And the poster is complete! So much work went in to this year’s design.
I’ve become the old hand in youth ministry in my local context. At age 30, having been in full time youth ministry for the past 7 years I’ve become the seasoned vet, the father figure, the sage-like rock of knowledge. This has all happened at 30. Looking around I would wager that it has very little to do with my skills, giftedness or intelligence and much more to do with all of the holes and voids left by all the people who have left over the years.
This breaks my heart.
I remember being young, getting ready to go to college for youth ministry, talking about changing the world for Jesus. We had big plans. We were going to be different than our predecessors; we were going to aggressively further the Kingdom no matter what….
And then almost everybody quit.
There were various reasons that this happened. Some of them seemed good, logical and fair, others were downright tragic, sinful and abhorrent. Regardless of the why, I am left standing in a world full of gaps, plugging holes with rookies and newbies, trying to keep this thing afloat.
My mind constantly travels back to a scene from the acclaimed graphic novel, “Watchmen” where two heroes are talking, one of them, Rorschach a hardened, angry hero who has never given up his pursuit of justice (albeit flagrant vigilantism) and the retired Nite-Owl who has distanced himself from crime fighting to take up a life of comfort and conformity (to be fair, the government told the heroes that they had to cease and desist, not unlike the mandate that will most likely come down against Christian ministries in the next 20-30 years).
The paths of these two cross again due to the death of one of their mutual associates. Nite-Owl nervously asks Rorschach “Whatever happened to those times?” The answer the retiree receives shakes him to his core.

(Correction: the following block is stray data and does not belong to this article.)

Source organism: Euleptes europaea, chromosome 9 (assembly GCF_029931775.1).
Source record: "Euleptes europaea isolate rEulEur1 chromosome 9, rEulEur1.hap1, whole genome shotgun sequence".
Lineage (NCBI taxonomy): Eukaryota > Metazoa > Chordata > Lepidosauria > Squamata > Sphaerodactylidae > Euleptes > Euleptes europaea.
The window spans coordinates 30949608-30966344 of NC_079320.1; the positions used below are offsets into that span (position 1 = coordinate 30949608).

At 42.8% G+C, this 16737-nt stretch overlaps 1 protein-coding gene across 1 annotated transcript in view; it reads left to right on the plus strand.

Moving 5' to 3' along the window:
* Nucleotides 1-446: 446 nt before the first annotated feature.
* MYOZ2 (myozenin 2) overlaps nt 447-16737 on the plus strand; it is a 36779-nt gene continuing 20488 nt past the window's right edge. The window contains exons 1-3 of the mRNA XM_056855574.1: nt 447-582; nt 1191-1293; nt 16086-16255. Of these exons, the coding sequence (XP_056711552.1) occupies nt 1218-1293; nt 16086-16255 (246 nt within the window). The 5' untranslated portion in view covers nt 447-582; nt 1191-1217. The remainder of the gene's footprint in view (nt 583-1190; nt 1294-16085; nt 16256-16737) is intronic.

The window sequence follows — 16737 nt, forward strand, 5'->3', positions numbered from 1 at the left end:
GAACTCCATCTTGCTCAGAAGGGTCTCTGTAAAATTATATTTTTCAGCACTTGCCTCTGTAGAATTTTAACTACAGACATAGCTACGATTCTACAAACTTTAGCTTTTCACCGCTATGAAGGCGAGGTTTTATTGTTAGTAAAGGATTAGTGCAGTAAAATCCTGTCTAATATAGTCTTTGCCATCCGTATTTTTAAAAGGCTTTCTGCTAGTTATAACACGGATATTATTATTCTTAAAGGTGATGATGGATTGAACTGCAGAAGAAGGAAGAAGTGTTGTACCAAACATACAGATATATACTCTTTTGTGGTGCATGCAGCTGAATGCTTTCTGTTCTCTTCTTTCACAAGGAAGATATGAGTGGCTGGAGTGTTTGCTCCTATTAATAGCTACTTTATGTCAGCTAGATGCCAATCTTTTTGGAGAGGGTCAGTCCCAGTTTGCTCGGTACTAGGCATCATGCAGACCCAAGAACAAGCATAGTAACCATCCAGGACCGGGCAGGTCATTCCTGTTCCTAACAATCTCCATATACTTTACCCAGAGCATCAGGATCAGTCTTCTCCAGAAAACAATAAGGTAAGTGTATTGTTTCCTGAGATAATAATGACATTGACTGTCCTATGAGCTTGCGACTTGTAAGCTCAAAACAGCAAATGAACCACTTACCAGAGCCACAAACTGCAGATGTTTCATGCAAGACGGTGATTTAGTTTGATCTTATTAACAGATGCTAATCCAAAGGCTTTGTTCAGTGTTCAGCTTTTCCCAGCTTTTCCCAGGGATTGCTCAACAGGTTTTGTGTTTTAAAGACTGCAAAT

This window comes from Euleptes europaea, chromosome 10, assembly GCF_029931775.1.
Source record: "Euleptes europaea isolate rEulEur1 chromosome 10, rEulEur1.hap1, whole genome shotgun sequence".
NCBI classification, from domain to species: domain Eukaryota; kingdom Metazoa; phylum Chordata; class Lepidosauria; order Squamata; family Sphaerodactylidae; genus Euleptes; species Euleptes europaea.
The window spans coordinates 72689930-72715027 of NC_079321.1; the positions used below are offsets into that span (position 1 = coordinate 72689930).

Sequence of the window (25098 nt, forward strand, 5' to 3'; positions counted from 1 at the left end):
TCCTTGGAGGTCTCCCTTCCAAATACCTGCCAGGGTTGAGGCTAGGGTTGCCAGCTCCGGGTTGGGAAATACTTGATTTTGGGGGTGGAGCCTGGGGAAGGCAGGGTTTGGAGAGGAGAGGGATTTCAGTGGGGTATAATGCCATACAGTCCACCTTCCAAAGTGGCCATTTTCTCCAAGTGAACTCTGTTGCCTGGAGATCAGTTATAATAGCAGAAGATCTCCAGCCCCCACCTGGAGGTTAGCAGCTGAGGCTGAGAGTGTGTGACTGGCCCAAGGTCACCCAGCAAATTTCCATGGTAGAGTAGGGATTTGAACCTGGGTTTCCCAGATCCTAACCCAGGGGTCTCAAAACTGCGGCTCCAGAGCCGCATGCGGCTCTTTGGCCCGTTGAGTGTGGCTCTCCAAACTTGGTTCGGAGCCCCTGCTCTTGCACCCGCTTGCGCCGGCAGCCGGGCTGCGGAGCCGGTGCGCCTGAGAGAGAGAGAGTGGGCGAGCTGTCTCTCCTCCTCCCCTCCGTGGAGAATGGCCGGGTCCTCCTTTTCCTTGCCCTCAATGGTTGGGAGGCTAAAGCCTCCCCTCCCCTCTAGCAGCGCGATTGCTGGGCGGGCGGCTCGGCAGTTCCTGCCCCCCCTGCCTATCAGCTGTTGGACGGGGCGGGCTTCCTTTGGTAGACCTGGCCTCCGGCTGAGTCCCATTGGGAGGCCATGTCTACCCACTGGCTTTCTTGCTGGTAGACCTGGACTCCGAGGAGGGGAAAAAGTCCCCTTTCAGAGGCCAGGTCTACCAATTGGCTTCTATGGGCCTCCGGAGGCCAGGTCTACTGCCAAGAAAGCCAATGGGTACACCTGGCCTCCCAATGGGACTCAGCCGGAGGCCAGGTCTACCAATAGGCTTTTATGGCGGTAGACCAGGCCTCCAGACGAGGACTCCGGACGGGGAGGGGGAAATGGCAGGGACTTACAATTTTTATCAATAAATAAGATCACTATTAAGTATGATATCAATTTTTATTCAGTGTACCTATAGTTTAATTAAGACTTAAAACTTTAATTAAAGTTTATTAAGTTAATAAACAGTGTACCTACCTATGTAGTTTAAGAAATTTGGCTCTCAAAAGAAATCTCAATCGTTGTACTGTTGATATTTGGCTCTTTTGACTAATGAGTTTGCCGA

Rorschach disappears into the night as he strives to make a difference in this chaotic world.
If I’m honest, this is how I feel most of the time. As a grizzled, bitter hero who never gave up the childhood ideals that we could bring about change, that we could make a difference. There have been trails, sacrifices being made; I’ve made some ludicrous decisions that have allowed me to stay in ministry of some sort and I’m crazy enough to wonder why other people refuse to do likewise.
If you know anything about Rorschach, he’s anything but a well adjusted balanced individual. But he never gave up. There’s something deeply admirable, noble and true to his character.
I have heard people say “Ministry was for a season” “God will raise up other leaders” “Some programs just have to die” and to be honest I get sick to my stomach when I hear those things.
Maybe God wants you to fight. Or maybe I’m crazy.
I’ll just disappear into the shadows and let you reminisce about the “Good Old Days” while I go try to change the world, even if it’s impossible, even if it kills me.
This is probably how Elijah felt most days.
I get hundreds of texts, messages and alerts each day on my phone.
Last Friday, while I was driving a car packed to the brim with youth staff, headed to a weekend Youth Ministry conference in Columbus Ohio, my phone buzzed. I waited until we stopped for lunch to check the messages.
As I scrolled through the updates about NFL Free Agency, Emails about T-shirts and Facebook notifications about trivial matters I saw the worst text a youth pastor can get.